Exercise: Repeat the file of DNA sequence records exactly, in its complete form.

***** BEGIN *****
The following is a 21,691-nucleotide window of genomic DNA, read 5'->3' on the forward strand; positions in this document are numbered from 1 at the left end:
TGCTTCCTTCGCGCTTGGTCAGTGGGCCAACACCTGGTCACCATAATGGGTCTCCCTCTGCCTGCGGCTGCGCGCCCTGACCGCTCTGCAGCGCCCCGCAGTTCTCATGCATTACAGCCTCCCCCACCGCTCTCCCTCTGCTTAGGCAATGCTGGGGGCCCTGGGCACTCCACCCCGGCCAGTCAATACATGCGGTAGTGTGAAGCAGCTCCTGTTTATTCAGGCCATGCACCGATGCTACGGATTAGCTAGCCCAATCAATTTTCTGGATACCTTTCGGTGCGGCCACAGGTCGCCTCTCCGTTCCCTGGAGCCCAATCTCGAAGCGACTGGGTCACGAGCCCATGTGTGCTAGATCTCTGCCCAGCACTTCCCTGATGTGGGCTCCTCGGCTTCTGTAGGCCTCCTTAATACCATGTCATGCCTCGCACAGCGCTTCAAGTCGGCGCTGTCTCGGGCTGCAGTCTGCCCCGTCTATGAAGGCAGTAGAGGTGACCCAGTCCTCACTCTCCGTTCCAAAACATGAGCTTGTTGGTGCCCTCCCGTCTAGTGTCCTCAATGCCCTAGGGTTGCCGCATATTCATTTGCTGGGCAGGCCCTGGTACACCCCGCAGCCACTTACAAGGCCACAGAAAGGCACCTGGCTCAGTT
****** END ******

The following is a 21,691-nucleotide window of genomic DNA, read 5'->3' on the forward strand; positions in this document are numbered from 1 at the left end:
TGCTTCCTTCGCGCTTGGTCAGTGGGCCAACACCTGGTCACCATAATGGGTCTCCCTCTGCCTGCGGCTGCGCGCCCTGACCGCTCTGCAGCGCCCCGCAGTTCTCATGCATTACAGCCTCCCCCACCGCTCTCCCTCTGCTTAGGCAATGCTGGGGGCCCTGGGCACTCCACCCCGGCCAGTCAATACATGCGGTAGTGTGAAGCAGCTCCTGTTTATTCAGGCCATGCACCGATGCTACGGATTAGCTAGCCCAATCAATTTTCTGGATACCTTTCGGTGCGGCCACAGGTCGCCTCTCCGTTCCCTGGAGCCCAATCTCGAAGCGACTGGGTCACGAGCCCATGTGTGCTAGATCTCTGCCCAGCACTTCCCTGATGTGGGCTCCTCGGCTTCTGTAGGCCTCCTTAATACCATGTCATGCCTCGCACAGCGCTTCAAGTCGGCGCTGTCTCGGGCTGCAGTCTGCCCCGTCTATGAAGGCAGTAGAGGTGACCCAGTCCTCACTCTCCGTTCCAAAACATGAGCTTGTTGGTGCCCTCCCGTCTAGTGTCCTCAATGCCCTAGGGTTGCCGCATATTCATTTGCTGGGCAGGCCCTGGTACACCCCGCAGCCACTTACAAGGCCACAGAAAGGCACCTGGCTCAGTT